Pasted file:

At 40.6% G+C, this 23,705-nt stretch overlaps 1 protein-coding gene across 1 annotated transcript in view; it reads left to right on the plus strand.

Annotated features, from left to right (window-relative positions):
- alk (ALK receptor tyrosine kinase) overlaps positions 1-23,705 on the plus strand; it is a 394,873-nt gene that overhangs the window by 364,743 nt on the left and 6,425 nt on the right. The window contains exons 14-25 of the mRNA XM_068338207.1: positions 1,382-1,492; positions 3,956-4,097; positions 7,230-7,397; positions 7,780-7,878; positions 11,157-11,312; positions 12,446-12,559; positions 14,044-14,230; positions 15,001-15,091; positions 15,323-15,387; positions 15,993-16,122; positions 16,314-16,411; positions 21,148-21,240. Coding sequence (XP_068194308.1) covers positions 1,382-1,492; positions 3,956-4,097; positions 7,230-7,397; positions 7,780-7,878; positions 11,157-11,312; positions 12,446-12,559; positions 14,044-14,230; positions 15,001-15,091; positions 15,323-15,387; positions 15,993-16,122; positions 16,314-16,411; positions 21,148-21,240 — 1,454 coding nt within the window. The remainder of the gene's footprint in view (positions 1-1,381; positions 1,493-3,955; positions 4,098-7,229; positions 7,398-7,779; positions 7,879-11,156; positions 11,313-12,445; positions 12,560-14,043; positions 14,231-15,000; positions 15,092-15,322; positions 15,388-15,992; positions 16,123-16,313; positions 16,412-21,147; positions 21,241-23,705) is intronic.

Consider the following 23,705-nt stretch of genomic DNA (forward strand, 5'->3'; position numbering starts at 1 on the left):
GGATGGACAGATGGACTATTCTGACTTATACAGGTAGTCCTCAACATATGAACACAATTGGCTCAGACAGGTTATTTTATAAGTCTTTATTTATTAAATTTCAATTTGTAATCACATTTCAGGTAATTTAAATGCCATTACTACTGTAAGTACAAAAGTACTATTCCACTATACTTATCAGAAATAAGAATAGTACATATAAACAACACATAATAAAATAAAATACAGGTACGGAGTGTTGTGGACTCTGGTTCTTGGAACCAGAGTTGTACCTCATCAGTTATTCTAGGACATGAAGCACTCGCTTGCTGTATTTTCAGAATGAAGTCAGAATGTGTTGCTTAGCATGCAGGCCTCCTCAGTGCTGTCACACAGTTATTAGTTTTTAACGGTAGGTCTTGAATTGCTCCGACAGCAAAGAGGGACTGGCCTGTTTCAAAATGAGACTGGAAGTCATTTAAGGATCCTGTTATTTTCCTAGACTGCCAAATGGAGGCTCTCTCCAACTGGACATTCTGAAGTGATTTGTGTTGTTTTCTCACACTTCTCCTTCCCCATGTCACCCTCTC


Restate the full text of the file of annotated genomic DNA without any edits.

At 40.6% G+C, this 23,705-nt stretch overlaps 1 protein-coding gene across 1 annotated transcript in view; it reads left to right on the plus strand.

Annotated features, from left to right (window-relative positions):
- alk (ALK receptor tyrosine kinase) overlaps positions 1-23,705 on the plus strand; it is a 394,873-nt gene that overhangs the window by 364,743 nt on the left and 6,425 nt on the right. The window contains exons 14-25 of the mRNA XM_068338207.1: positions 1,382-1,492; positions 3,956-4,097; positions 7,230-7,397; positions 7,780-7,878; positions 11,157-11,312; positions 12,446-12,559; positions 14,044-14,230; positions 15,001-15,091; positions 15,323-15,387; positions 15,993-16,122; positions 16,314-16,411; positions 21,148-21,240. Coding sequence (XP_068194308.1) covers positions 1,382-1,492; positions 3,956-4,097; positions 7,230-7,397; positions 7,780-7,878; positions 11,157-11,312; positions 12,446-12,559; positions 14,044-14,230; positions 15,001-15,091; positions 15,323-15,387; positions 15,993-16,122; positions 16,314-16,411; positions 21,148-21,240 — 1,454 coding nt within the window. The remainder of the gene's footprint in view (positions 1-1,381; positions 1,493-3,955; positions 4,098-7,229; positions 7,398-7,779; positions 7,879-11,156; positions 11,313-12,445; positions 12,560-14,043; positions 14,231-15,000; positions 15,092-15,322; positions 15,388-15,992; positions 16,123-16,313; positions 16,412-21,147; positions 21,241-23,705) is intronic.

Consider the following 23,705-nt stretch of genomic DNA (forward strand, 5'->3'; position numbering starts at 1 on the left):
GGATGGACAGATGGACTATTCTGACTTATACAGGTAGTCCTCAACATATGAACACAATTGGCTCAGACAGGTTATTTTATAAGTCTTTATTTATTAAATTTCAATTTGTAATCACATTTCAGGTAATTTAAATGCCATTACTACTGTAAGTACAAAAGTACTATTCCACTATACTTATCAGAAATAAGAATAGTACATATAAACAACACATAATAAAATAAAATACAGGTACGGAGTGTTGTGGACTCTGGTTCTTGGAACCAGAGTTGTACCTCATCAGTTATTCTAGGACATGAAGCACTCGCTTGCTGTATTTTCAGAATGAAGTCAGAATGTGTTGCTTAGCATGCAGGCCTCCTCAGTGCTGTCACACAGTTATTAGTTTTTAACGGTAGGTCTTGAATTGCTCCGACAGCAAAGAGGGACTGGCCTGTTTCAAAATGAGACTGGAAGTCATTTAAGGATCCTGTTATTTTCCTAGACTGCCAAATGGAGGCTCTCTCCAACTGGACATTCTGAAGTGATTTGTGTTGTTTTCTCACACTTCTCCTTCCCCATGTCACCCTCTC